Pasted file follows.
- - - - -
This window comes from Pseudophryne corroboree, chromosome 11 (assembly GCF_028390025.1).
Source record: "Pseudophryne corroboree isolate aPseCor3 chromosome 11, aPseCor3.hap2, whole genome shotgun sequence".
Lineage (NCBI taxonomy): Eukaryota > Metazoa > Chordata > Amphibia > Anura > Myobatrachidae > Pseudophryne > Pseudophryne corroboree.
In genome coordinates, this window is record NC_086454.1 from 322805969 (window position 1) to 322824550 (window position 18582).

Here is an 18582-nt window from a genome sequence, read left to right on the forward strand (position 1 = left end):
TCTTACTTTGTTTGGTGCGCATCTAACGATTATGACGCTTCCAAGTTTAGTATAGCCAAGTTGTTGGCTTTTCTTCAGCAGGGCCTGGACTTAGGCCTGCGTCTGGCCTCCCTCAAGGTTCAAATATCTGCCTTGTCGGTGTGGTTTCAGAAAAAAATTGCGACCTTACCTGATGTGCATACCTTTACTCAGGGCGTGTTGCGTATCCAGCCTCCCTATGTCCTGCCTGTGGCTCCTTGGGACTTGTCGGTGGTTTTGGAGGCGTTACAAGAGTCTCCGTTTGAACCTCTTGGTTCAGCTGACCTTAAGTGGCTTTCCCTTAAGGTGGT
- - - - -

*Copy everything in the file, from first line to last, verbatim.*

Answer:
This window comes from Pseudophryne corroboree, chromosome 11 (assembly GCF_028390025.1).
Source record: "Pseudophryne corroboree isolate aPseCor3 chromosome 11, aPseCor3.hap2, whole genome shotgun sequence".
Lineage (NCBI taxonomy): Eukaryota > Metazoa > Chordata > Amphibia > Anura > Myobatrachidae > Pseudophryne > Pseudophryne corroboree.
In genome coordinates, this window is record NC_086454.1 from 322805969 (window position 1) to 322824550 (window position 18582).

Here is an 18582-nt window from a genome sequence, read left to right on the forward strand (position 1 = left end):
TCTTACTTTGTTTGGTGCGCATCTAACGATTATGACGCTTCCAAGTTTAGTATAGCCAAGTTGTTGGCTTTTCTTCAGCAGGGCCTGGACTTAGGCCTGCGTCTGGCCTCCCTCAAGGTTCAAATATCTGCCTTGTCGGTGTGGTTTCAGAAAAAAATTGCGACCTTACCTGATGTGCATACCTTTACTCAGGGCGTGTTGCGTATCCAGCCTCCCTATGTCCTGCCTGTGGCTCCTTGGGACTTGTCGGTGGTTTTGGAGGCGTTACAAGAGTCTCCGTTTGAACCTCTTGGTTCAGCTGACCTTAAGTGGCTTTCCCTTAAGGTGGT